Still clinging to the fame of his hit television sitcom, Life with Mikey, former child actor Michael Chapman struggles to maintain the New York City child talent agency he co-owns with his brother, Ed. One afternoon, Ed brings Michael to a commercial set to see their prized client, a bratty twelve-year-old named Barry Corman. The boy feels that Michael has not been supportive enough of his career as a breakfast cereal spokesman, but Michael refuses to appease him with an apology. Frustrated by his brother’s attitude, Ed considers quitting the business to pursue a more stable job that will support his family. Although Michael promises to pull his weight, he spends the weekend absorbed in his own faded stardom, appearing at a fan convention and watching old episodes of his television show. On Thanksgiving Day, a ten-year-old girl steals Michael’s wallet, and he chases her into an Upper West Side subway station. Pulling out a switchblade knife, she kicks him in the shin and runs away. Michael emerges from the station to find the girl telling an elaborate story to a crowd of wealthy onlookers, tearfully claiming that she pickpockets money so she can buy Christmas presents for her impoverished family. Impressed by her acting abilities, Michael introduces himself and searches for his business card, but by the time he looks up, she has disappeared. Sometime later, the girl calls his office, agreeing to return his wallet. They meet at a diner, and she introduces herself as Angie Vega, an orphan living with her teenaged sister in Brooklyn. Offering to represent her, Michael falsifies a resumé and takes her to a cookie commercial audition, where he charms the star-struck casting director into letting Angie read for the role. Angie’s frankness with the company owner, Mr. Corcoran, wins her the part, and Michael has Angie’s sister sign the commercial contract on her behalf. Angie convinces Michael to let her stay at his apartment until the commercial is complete, and the two clash once Angie moves into his bedroom and attempts to repair his messy living habits. When she refuses to return to school, Michael tells her about his isolated and unhappy experience being tutored on the Life with Mikey set. Angie relents, and Michael walks her to school the next morning. She returns with a swollen black eye—the result of a cafeteria fight with another student—that she poorly conceals with makeup. On the day of the Corcoran commercial shoot, Angie struggles to hide her thick Brooklyn accent while reading her lines, but after several dozen takes, completes the work to Mr. Corcoran’s approval. In the few weeks before Christmas, Angie films several more television spots and develops a close relationship with Michael. When she gets into another fight at school, Michael is called in to speak with her teacher, who informs him that Angie has problems expressing herself among the other children. Realizing he is Angie’s only trusted guardian, Michael throws her a party at the agency so she can socialize with other young clients, but the gesture leaves her embarrassed when she realizes he invited a boy she likes. Michael restores her confidence with an inspiring pep talk, and Angie enjoys the rest of the evening. The next day, Michael and Ed are summoned to Mr. Corcoran’s office, assuming that the businessman plans to make Angie his national spokesperson. In the meeting, however, they learn that Angie’s father is still alive and living in an upstate rehabilitation center, invalidating the contract signed by her sister. Since the commercials are now unairable, Corcoran threatens to sue the Chapmans if they cannot obtain the proper signature by the end of the day. Determined to save the business, Michael drives upstate to speak with Angie’s father, who consents to her showbusiness career, but harbors many regrets about his troubled relationship with his daughter. Michael returns home and suggests Angie move back in with her sister. Upon learning that he met her father, Angie complies, calling Michael a “has-been” who needs to straighten out his life. Over the next few days, Michael and Angie return to their separate routines, but are miserable without each other’s company. On Christmas Eve, Barry Corman’s mother stops by the office to announce that Barry plans to act on his long-standing threat to sign with a competing agency. After the meeting, Michael learns that Angie has been caught shoplifting at Lord & Taylor department store. When he goes to the store to talk to her, one of the employees excitedly notices Angie’s cookie commercial airing on the breakroom television. They decide to let her go, and Angie agrees to spend the remainder of the holiday with her father. Barry’s departure eventually causes the Chapman agency to close, but Angie, aware of the boy’s attraction to her, convinces him to return to Chapman. Although Ed welcomed the chance to start a new career, he begrudgingly accepts Michael’s plea to extend their partnership. Officially back in business, Michael signs a promising new client with an impressive singing voice, and the children celebrate. +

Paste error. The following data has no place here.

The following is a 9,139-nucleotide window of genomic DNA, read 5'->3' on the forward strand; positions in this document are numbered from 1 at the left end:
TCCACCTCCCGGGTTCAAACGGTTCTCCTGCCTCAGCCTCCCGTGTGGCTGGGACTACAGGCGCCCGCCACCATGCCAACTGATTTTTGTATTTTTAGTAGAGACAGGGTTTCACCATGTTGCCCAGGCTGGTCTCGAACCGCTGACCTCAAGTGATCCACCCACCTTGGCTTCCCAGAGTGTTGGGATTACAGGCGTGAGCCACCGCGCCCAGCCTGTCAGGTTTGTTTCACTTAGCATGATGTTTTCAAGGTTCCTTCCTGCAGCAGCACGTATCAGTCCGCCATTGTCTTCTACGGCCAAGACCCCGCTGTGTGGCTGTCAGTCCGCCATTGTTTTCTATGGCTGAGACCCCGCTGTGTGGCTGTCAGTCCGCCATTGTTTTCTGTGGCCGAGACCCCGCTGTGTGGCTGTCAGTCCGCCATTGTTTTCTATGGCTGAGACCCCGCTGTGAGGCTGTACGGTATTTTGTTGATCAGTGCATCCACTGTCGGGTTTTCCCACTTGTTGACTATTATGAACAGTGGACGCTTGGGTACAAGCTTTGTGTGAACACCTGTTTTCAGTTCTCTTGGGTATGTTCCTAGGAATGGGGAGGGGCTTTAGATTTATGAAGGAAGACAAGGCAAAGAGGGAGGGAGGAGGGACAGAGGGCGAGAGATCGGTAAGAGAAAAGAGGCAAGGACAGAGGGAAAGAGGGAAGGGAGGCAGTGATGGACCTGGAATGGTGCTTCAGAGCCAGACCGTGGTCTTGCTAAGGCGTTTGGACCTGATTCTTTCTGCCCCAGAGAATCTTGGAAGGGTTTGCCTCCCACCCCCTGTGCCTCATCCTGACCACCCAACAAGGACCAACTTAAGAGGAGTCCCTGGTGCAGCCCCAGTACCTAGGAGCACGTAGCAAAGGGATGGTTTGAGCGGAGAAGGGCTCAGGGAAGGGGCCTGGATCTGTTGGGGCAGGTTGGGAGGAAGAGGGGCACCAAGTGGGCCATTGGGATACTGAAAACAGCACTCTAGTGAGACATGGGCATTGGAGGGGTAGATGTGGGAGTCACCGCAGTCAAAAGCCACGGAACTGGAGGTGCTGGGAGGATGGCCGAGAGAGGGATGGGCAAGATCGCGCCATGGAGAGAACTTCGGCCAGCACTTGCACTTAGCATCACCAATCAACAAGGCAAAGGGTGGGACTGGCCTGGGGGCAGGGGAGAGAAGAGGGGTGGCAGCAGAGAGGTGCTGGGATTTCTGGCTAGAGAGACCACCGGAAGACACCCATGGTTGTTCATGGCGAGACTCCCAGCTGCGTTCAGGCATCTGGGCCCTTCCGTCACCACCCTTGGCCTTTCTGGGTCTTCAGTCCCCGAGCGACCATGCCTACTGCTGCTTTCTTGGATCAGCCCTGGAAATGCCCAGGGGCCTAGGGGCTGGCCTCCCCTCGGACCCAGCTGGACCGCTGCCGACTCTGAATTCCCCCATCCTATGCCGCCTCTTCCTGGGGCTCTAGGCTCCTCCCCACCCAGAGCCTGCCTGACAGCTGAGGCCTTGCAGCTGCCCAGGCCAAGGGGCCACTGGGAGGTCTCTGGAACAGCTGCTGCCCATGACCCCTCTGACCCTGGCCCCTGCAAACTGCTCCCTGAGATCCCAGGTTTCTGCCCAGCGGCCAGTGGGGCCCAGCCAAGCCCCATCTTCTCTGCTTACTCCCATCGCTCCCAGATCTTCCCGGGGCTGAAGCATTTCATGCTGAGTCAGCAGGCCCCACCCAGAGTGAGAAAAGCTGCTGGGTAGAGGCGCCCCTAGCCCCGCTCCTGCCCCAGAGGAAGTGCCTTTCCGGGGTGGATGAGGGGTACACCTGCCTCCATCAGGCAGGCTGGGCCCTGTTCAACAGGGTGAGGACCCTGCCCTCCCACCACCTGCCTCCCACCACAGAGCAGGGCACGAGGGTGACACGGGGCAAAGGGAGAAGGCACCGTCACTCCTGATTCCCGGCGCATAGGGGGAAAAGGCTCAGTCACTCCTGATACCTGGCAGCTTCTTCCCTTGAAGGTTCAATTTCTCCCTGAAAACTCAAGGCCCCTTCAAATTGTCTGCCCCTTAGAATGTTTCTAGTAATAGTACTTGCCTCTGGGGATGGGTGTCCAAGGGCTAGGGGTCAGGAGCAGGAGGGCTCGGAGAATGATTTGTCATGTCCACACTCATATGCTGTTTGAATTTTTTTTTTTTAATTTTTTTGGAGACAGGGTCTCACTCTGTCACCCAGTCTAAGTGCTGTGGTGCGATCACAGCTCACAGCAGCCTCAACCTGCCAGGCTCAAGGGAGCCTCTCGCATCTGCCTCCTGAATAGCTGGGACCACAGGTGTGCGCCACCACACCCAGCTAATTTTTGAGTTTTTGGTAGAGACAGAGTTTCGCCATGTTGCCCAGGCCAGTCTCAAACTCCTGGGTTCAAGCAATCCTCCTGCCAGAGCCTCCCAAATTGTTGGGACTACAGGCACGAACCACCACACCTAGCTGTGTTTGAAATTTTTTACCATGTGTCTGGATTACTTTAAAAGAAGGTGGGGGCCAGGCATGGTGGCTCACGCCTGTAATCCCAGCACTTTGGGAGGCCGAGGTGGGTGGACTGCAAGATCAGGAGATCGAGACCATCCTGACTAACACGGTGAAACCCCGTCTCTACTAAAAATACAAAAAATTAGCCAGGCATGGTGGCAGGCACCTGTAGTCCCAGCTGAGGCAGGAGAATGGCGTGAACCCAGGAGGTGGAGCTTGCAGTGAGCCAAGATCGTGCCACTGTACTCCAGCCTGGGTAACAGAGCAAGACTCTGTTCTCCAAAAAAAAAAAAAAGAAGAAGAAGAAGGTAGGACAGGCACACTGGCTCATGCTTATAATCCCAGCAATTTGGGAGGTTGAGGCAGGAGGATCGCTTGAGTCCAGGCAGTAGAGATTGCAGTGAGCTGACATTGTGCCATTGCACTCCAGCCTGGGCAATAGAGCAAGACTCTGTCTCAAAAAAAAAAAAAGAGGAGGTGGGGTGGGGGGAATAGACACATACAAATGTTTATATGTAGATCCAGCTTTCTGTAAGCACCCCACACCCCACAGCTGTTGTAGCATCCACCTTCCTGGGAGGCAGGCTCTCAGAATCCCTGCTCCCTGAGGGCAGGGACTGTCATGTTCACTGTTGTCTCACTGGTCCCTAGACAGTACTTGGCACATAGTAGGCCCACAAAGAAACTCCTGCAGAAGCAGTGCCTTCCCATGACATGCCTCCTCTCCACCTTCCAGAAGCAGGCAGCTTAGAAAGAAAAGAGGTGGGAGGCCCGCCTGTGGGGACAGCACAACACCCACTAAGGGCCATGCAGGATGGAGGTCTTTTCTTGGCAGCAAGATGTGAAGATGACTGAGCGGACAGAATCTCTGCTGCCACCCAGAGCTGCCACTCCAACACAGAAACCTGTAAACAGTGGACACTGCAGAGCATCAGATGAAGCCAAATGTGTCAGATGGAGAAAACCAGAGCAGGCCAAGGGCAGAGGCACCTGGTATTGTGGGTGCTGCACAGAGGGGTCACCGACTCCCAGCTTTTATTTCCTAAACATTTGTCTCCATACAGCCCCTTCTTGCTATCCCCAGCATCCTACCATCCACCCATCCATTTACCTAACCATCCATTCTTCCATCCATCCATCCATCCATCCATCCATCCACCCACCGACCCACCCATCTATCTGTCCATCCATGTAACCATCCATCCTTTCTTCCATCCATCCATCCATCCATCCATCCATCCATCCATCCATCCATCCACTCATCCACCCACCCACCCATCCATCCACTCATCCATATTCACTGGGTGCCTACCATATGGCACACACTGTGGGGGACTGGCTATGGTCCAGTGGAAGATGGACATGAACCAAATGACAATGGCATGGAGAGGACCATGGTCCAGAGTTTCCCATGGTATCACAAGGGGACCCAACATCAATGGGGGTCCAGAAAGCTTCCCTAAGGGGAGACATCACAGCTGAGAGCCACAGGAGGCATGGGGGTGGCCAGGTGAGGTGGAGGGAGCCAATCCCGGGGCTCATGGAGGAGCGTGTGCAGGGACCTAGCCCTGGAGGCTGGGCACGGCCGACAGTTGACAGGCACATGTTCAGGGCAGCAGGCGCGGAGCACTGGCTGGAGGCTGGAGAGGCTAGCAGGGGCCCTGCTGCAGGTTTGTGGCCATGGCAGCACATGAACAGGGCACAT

Legend
Viewed by AFI
Partially Viewed
Offscreen Credit
Name Occurs Before Title
AFI Life Achievement Award